Directive control involves a notification by superiors of intent and the role to which the ordered
unit must fulfill in the upcoming engagement. The implementation of that intent (directive) then
becomes a matter for the low-level commander to determine, suited best to the situation on the
ground. In this fashion command burden is reduced at the highest levels and spread among
commands more knowledgeable of their own situation. In this fashion significant decisions can
be effected quickly, without burdening reliance on high commands consent and knowledge.
Initiative is the virtue of maneuver warfare, as it fosters implementation of the doctrine.
Decentralization, assuming the low level commands are properly trained beforehand, leads to
victory over a centralized and slow to respond opposing force.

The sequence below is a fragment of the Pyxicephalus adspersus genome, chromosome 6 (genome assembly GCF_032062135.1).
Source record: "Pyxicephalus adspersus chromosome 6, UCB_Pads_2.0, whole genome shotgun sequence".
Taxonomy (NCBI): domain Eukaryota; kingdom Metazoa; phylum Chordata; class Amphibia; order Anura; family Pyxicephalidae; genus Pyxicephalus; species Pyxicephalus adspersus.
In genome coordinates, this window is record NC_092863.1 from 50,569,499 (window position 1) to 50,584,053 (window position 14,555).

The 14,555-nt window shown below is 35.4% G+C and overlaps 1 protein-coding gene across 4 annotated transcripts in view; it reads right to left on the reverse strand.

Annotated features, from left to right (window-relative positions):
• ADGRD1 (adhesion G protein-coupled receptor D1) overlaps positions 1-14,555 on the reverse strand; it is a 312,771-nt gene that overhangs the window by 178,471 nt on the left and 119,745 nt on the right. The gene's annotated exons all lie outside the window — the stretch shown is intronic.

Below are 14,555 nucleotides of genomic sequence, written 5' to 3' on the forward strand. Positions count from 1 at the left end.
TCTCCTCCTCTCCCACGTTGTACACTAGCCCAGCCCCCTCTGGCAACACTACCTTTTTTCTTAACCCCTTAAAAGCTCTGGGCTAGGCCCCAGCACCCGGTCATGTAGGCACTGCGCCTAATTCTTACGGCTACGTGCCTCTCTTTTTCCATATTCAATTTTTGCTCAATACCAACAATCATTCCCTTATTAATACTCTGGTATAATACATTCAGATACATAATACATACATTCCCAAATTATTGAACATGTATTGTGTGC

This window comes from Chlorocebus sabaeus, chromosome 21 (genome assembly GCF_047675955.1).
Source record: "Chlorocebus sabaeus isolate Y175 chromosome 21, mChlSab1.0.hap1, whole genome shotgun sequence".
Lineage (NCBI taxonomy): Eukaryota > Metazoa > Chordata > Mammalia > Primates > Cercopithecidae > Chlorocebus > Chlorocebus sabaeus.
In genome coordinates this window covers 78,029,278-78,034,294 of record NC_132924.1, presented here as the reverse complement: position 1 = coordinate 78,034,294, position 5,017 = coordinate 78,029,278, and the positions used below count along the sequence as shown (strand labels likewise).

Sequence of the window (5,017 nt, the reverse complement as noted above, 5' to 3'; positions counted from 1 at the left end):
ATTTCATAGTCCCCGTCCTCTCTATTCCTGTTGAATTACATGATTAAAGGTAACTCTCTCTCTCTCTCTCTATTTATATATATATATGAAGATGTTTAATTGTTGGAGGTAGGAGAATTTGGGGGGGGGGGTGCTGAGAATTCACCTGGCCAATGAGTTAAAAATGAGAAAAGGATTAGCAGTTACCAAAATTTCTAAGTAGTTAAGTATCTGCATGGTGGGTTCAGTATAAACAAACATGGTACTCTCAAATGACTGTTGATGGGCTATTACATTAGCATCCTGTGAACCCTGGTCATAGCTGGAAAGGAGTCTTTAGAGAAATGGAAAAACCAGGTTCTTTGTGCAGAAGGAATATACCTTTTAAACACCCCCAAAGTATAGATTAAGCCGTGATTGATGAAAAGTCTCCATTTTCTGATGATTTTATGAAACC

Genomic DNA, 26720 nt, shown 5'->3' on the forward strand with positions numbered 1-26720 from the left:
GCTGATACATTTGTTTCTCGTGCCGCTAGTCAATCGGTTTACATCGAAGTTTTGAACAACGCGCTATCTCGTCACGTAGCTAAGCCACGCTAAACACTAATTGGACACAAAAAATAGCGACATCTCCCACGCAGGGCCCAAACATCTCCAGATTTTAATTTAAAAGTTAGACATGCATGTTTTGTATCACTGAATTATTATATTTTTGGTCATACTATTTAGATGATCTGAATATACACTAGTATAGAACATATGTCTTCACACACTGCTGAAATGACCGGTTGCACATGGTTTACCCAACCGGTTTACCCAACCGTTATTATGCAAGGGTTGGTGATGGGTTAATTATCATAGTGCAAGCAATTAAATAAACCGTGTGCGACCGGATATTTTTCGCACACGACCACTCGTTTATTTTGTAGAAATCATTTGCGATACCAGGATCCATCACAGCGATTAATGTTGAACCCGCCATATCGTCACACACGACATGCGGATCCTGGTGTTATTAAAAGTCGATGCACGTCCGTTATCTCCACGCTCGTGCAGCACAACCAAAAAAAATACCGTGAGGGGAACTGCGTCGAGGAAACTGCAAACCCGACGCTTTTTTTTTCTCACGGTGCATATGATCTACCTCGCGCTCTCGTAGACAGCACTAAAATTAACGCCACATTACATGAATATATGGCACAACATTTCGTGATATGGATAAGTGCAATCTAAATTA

For maneuver armored warfare to be successful it must be supported with all the
available air and artillery resources during the opening phase (Schwerpunkt) of the action in
order to ensure penetration and consequent paralysis. Ideally armored platoon leaders would be
able to call for close air support and momentarily receive effect on target. As pincer attacks are
vulnerable to flanking attacks and being pocketed themselves, proper reconnaissance is a must:
armored platoon commanders should have a reliable knowledge of the terrain and the opposing
forces before them, provided by scout elements. As the attacking spearhead must think quicker
than the opposing force, a lack of knowledge in this regard results in delay, and at worst, an
effective counterattack against the pincer, resulting in loss of force. Delay is the vice of
maneuver warfare, as in the words of Guderian: success must be exploited without respite and
with every ounce of strength, even by night. The defeated enemy must be given no peace.
platoon must be the central f